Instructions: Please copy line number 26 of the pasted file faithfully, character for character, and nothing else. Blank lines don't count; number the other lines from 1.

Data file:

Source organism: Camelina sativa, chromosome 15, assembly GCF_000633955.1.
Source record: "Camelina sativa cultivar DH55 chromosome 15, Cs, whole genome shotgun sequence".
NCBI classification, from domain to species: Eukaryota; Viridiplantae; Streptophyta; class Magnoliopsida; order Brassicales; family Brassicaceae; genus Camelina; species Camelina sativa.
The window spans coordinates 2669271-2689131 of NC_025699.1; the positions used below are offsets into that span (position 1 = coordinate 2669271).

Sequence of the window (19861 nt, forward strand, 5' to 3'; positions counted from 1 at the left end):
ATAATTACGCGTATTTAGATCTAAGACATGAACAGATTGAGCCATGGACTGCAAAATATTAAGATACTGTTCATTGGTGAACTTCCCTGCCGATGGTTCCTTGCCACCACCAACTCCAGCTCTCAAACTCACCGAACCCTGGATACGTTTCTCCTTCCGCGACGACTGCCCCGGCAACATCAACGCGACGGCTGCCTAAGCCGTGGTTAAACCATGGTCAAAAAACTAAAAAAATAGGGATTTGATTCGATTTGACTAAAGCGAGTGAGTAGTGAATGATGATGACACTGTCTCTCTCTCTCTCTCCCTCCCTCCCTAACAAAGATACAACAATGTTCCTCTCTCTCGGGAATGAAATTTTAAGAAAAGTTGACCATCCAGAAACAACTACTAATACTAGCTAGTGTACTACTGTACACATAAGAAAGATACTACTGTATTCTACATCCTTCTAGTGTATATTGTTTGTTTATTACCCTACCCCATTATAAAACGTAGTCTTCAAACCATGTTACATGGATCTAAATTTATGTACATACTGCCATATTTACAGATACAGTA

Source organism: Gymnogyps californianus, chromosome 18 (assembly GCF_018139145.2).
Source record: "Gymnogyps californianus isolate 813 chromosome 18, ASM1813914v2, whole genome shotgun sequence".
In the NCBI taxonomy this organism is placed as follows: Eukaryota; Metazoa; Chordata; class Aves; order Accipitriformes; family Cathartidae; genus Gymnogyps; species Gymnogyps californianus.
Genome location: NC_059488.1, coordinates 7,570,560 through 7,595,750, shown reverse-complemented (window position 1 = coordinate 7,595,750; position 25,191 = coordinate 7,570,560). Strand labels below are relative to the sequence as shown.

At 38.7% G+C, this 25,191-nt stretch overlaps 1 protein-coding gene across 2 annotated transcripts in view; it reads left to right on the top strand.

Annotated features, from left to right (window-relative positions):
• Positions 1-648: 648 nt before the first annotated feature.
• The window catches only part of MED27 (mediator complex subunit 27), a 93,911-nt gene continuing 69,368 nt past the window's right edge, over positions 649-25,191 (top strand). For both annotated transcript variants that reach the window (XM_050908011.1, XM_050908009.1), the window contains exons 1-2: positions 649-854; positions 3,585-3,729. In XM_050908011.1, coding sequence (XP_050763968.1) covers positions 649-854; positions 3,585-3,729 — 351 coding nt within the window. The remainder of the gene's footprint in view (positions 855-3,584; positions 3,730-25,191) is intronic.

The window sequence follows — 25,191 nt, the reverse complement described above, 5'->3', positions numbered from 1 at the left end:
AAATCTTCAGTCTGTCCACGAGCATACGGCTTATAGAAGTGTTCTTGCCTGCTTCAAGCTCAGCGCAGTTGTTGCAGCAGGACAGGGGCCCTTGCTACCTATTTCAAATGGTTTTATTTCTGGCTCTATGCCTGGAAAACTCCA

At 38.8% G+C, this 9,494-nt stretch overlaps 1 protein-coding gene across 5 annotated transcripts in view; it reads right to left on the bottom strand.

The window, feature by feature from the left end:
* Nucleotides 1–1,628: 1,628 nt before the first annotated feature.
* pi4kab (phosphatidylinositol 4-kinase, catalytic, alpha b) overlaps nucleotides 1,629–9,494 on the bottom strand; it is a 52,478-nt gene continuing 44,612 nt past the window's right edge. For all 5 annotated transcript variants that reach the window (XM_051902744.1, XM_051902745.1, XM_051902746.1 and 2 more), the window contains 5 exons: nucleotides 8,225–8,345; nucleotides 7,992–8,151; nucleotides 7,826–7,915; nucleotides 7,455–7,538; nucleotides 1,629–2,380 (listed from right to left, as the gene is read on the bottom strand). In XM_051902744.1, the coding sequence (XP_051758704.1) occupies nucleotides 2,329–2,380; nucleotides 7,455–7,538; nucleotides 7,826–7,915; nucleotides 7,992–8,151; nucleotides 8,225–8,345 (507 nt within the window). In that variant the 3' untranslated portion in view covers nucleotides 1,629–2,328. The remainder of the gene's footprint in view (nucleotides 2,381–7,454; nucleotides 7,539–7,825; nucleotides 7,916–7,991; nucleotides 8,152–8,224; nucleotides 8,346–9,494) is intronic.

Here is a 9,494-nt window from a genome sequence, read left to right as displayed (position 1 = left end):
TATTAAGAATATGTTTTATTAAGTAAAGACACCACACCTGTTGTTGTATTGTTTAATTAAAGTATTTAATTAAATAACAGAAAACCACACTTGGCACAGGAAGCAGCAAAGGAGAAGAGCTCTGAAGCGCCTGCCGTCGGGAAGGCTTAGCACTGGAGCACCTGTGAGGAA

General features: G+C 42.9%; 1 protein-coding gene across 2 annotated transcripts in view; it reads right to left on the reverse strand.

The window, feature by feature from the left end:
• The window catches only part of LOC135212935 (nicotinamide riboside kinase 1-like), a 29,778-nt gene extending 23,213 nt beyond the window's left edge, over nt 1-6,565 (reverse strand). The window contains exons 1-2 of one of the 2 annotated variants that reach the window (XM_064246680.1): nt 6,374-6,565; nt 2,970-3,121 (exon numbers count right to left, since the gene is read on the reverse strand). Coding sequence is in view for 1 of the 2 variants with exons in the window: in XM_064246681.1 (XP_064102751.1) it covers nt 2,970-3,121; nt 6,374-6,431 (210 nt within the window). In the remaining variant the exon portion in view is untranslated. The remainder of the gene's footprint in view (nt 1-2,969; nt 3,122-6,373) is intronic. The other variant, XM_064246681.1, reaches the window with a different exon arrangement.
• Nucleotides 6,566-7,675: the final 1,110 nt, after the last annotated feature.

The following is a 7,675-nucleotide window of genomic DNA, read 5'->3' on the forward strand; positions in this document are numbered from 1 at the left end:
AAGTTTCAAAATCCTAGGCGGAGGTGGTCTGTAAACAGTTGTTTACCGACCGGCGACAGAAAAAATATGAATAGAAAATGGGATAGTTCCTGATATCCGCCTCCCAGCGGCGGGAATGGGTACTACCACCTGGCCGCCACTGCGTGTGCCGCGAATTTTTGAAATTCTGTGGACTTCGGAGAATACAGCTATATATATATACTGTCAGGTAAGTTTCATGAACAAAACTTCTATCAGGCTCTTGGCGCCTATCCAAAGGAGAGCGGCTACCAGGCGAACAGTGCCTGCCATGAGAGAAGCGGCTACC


• Nucleotides 6,566-7,675: the final 1,110 nt, after the last annotated feature.